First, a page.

The issue of work-Life balance comes up a lot when in coaching conversations with people. And they seem genuinely shocked when I tell them that I think balance is for the birds – the feathered variety. I mean after all, have you ever looked at something that is balanced? Take a look at any bird sitting on a branch or wire – he’s balanced – but he isn’t doing anything, not even moving. The same holds when you get two objects balanced on a set of scales – when completely in balance, there’s no movement! Now I don’t know about you, but I don’t see being in one spot, perfectly still, as an enticing way to spend my life, even if I am “in balance”.

I decided a long time ago that my life was way too complex to even think of a simple concept like “balance” as a goal. After all my life was made up of many roles – wife, mother, daughter, co-owner of a farm, professional biologist, professional agrologist, member of many organizations, and environmental activist to name just the main ones, and each of these roles made different demands on me at different times. At work I carried out research on living systems which come under the influence of the seasons, so my workload varied depending on the season, with limited flex ability to put things off when they were affected by such things as temperature and weather. Likewise with the farm, there were certain times of the year when it was important that I take a “holiday” from work so I could help on the farm, such as during spring planting and fall harvest. And then with four children and their varied activities, any thought of reaching a time when work and life were in simple balance was, well, for the birds!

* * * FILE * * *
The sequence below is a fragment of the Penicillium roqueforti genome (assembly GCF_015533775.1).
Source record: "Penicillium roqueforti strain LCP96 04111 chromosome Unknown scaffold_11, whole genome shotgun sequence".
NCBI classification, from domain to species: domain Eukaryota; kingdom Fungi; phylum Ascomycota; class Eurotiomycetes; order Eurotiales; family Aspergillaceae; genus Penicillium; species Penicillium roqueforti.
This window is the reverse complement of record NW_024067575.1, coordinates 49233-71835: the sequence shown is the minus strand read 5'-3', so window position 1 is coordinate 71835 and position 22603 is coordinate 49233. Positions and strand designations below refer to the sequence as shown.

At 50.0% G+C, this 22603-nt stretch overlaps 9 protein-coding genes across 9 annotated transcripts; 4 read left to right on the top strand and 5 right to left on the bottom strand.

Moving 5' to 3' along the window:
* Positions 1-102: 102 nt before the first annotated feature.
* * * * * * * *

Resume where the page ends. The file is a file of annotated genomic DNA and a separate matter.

However my science training provided a much more workable concept – dynamic equilibrium.

The scientific definition of dynamic equilibrium states that it is ‘a state of balance achieved by two forces in motion’. I redefined it as a state of net balance between my many roles in life, so that at any one time I might be putting more time and energy into one role, however since which role required the emphasis at any time was always in a state of flux, which role received more of my attention would shift and change accordingly. Therefore I didn’t worried about the fact that during an experiment that required my presence in the lab for long hours I had limited time for my role as a mother. Likewise when one of the kids was sick, or had something special on that required my time and attention, it didn’t bother me that I took time off from work. Where I put my time and energy was a constantly shifting kaleidescope of roles and activities. Bur I knew that overall, it all balanced out, just not in a simplistic, static state!

So if your life is like mine and has a multitude of roles and responsibilities, don’t stress out trying to balance your time using a simplistic ‘either/or’ approach. Recognize the complexity of your situation and that everything is in a constant state of motion – that’s life. Cut yourself some slack and aim for an overall long term state of ‘dynamic equilibrium’. Try it – you’ll find life much relaxing and enjoyable.

Until next time, keep thriving 🙂

Karen Switzer-Howse

Canada’s Premier Thrive Synergy Strategist


©2012 Karen Switzer-Howse